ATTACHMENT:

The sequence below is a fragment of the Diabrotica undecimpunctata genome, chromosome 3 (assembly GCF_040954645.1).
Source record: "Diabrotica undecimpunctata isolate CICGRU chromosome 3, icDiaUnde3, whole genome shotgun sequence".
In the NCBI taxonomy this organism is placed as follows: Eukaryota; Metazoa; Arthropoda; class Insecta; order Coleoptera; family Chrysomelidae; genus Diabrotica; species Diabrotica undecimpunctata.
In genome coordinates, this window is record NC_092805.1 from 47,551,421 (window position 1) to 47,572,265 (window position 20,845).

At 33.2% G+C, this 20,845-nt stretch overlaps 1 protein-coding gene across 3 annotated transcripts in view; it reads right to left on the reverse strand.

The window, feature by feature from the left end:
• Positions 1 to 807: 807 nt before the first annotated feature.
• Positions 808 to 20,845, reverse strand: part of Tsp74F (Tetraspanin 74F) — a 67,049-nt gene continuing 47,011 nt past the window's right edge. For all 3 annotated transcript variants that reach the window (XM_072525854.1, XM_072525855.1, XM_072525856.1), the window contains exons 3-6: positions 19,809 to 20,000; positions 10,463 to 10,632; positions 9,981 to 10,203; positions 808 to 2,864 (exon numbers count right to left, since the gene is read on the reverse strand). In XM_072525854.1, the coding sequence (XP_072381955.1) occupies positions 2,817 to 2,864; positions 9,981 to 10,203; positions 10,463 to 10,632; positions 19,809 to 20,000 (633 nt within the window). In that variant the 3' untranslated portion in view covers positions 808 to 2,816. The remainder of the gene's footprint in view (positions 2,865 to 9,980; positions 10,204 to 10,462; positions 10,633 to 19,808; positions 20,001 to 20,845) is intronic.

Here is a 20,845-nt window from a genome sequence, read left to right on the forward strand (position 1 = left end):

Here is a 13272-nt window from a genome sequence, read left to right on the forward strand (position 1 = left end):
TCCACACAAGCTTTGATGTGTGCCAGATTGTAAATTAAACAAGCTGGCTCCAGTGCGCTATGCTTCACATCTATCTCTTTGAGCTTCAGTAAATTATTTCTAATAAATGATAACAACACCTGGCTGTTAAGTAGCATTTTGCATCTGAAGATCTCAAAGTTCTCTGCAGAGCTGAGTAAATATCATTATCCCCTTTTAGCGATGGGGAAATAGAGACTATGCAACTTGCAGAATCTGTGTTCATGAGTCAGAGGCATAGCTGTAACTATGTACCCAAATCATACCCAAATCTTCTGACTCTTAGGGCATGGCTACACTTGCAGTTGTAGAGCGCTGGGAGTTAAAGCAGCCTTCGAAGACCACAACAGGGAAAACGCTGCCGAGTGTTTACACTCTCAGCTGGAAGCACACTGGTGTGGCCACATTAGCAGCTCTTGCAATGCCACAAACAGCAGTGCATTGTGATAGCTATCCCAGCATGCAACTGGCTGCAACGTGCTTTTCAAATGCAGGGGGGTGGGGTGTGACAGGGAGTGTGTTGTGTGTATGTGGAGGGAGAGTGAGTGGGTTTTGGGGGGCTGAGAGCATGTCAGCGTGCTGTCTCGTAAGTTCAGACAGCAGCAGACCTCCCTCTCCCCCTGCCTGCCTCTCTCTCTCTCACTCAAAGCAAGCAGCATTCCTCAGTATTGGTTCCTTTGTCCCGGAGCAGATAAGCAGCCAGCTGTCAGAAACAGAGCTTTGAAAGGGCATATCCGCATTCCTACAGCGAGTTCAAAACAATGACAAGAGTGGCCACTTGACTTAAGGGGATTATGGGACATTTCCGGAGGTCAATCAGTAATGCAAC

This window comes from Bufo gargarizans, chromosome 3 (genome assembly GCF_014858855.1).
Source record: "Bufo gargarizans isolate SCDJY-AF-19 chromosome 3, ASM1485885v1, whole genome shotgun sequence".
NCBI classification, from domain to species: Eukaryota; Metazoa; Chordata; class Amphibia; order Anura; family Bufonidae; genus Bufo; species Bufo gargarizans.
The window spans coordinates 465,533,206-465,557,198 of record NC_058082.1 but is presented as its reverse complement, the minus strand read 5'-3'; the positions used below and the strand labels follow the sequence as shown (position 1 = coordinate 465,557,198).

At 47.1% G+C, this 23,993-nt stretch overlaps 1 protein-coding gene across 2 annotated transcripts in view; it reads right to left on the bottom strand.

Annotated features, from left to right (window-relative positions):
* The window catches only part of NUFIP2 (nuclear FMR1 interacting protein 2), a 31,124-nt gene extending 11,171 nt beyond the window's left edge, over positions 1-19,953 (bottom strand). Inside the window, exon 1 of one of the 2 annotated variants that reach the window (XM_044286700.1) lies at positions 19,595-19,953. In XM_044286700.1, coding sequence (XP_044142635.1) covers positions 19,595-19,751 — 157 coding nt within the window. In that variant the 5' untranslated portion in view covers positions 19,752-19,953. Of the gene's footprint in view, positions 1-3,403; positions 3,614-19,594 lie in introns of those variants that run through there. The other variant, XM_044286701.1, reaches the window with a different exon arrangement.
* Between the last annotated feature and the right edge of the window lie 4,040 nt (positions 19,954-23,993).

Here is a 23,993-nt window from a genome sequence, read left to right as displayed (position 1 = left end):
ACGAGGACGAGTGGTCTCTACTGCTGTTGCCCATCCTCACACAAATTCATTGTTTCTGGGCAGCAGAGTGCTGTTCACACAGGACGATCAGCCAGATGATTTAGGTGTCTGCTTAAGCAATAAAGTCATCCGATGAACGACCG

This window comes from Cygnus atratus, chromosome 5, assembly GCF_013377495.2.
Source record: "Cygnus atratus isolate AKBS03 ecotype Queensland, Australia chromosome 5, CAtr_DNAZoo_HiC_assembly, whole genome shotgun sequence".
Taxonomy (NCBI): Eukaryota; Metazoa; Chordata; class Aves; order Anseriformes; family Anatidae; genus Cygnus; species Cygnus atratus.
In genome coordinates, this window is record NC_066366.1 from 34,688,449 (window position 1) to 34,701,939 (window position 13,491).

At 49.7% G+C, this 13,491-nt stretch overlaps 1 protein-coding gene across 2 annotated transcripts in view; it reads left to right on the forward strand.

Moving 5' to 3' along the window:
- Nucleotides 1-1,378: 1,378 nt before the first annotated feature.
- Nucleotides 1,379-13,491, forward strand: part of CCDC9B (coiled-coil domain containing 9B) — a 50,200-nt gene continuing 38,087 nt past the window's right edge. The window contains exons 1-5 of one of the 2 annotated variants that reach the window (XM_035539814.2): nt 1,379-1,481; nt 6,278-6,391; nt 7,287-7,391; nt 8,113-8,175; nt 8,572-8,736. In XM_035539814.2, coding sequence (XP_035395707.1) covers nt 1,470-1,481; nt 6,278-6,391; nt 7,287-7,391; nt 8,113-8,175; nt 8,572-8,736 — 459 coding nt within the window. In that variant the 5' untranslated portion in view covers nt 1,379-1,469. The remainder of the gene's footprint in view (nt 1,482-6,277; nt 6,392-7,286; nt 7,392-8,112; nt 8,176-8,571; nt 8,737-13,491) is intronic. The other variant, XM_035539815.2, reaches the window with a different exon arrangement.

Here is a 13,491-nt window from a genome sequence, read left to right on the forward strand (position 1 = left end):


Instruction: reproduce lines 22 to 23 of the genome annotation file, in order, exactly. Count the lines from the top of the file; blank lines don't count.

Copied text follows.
This window comes from Cygnus atratus, chromosome 5, assembly GCF_013377495.2.
Source record: "Cygnus atratus isolate AKBS03 ecotype Queensland, Australia chromosome 5, CAtr_DNAZoo_HiC_assembly, whole genome shotgun sequence".